• Are there a lot of process pictures or only finished objects? Every product goes through multiple iterations but some studios like sharing their process and some don’t. This can give you a sense of what they’ll want to share during the design process.
  • Is there overlap between the portfolio pieces and your own product area? This isn’t to say that if you are designing a blender your firm must have done blenders before– and if they have you may have to contend with a non-compete– but experience with consumer electronics or kitchenware could be helpful.
  • Are they completing multiple projects for the same entity? This is a good sign, as it means clients are coming back to the firm again and again.

Understand how the studio’s process works

Does the studio do heavy user research as a matter of course? Do they outsource anything? Which team members will you be working with? You should get a sense of their order of operations and how they would apply it to your project. Some studios are quite flexible in their approach while others have a preferred method they use for everything. Smaller studios like ours often tailor their process to specific clients so they get exactly what they need without blowing time and budget on ancillary tasks. It’s not a bad idea to select an interesting project from the firm’s portfolio and ask them to talk you through it.

How to pick an industrial design firm
Process images for Colorado Tripod Company

Personal connection matters too

Hiring a design firm means you’ll be in close contact with whoever is managing your project for months, maybe years. You don’t need to be best friends but you do need to be able to communicate freely. If after a couple of meetings you feel like you’re running into communication issues or just don’t get along, it might be time to continue the search. In a field like design where a lot of elements are subjective, both you and your point of contact need to be able to disagree productively and work together to find a solution.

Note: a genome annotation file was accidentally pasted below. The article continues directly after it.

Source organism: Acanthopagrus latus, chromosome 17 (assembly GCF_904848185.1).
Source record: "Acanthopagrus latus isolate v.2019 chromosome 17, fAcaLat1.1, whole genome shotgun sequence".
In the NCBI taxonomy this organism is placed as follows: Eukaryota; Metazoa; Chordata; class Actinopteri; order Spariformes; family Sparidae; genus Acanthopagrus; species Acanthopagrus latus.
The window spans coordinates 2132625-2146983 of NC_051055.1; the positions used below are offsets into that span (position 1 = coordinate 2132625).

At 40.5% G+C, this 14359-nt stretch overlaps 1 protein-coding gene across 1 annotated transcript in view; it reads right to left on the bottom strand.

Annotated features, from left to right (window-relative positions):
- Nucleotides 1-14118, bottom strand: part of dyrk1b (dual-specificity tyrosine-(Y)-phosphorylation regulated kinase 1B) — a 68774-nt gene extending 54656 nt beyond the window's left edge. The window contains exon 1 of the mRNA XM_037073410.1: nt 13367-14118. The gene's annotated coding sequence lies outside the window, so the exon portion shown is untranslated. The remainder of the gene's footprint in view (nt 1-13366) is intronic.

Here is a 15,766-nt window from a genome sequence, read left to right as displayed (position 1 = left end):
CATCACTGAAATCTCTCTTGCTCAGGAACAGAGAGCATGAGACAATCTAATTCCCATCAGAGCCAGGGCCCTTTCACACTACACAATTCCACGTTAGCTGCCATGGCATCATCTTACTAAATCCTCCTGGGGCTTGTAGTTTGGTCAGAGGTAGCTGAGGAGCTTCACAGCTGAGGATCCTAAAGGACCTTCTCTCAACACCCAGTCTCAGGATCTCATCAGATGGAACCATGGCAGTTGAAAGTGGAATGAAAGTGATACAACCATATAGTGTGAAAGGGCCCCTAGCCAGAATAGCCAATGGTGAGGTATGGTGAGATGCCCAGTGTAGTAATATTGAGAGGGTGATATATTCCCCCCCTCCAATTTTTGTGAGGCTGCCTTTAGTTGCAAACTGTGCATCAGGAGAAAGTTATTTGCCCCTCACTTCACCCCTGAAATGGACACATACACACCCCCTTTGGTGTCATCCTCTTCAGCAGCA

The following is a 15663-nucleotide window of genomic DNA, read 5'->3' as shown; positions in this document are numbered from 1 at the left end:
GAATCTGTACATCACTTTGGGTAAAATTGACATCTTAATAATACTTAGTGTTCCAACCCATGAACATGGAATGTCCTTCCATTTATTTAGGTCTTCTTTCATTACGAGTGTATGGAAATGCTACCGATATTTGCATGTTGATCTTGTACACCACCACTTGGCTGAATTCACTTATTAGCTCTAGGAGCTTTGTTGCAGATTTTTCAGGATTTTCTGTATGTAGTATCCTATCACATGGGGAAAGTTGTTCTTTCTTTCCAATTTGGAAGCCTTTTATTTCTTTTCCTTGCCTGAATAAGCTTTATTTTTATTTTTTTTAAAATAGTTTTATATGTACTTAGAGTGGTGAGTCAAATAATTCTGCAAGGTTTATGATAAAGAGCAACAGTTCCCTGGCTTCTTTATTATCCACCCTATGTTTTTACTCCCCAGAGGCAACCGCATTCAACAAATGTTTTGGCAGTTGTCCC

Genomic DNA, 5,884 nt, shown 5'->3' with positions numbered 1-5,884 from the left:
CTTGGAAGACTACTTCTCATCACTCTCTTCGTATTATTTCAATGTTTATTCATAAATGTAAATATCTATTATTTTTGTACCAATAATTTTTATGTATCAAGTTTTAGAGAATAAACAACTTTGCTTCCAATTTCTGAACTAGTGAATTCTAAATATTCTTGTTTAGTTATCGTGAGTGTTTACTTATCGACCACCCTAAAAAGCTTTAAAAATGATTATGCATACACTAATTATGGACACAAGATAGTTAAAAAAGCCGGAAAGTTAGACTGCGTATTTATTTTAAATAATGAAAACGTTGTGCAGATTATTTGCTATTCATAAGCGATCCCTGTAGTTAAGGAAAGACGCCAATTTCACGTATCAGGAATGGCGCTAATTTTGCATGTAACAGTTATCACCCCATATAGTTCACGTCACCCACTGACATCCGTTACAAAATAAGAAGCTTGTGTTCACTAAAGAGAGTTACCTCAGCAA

While you should expect the designers’ expertise (you wouldn’t have hired a firm if you could do the work yourself) there’s nothing wrong with asking questions and making requests. Clear, specific, unemotional feedback will always be welcome.

A sense of humor never hurts either.

Some things to avoid

There are some firms that claim to take a napkin sketch concept to production, charge a lot of money and take a lot of time and give little to nothing in return. They often bill themselves as innovation labs and not design firms and tend to have aggressive sales staff who promise you the moon. A quick look at BBB or other nonaffiliated review sites should help identify bad actors.

All reputable studios will sign an NDA before discussing your project. If they won’t, you don’t want to work with them.

Don’t take it personally if a studio turns your project down. There could be any number of reasons, most entirely unrelated to you. It never hurts to ask if they can recommend another studio that might be a better fit.

In conclusion…

A great design firm in your corner is an extraordinarily valuable asset. Once you identify one that is right for your company’s needs, treat them as a long term investment. Any confusion with communication and style should be ironed out in the first couple of projects, leading to a productive working relationship that can last decades. Following the tips above should help you get there quickly so you can focus on creating something amazing.

117 9th St, Suite 204, Brooklyn, NY - 11215

917.979.3222   |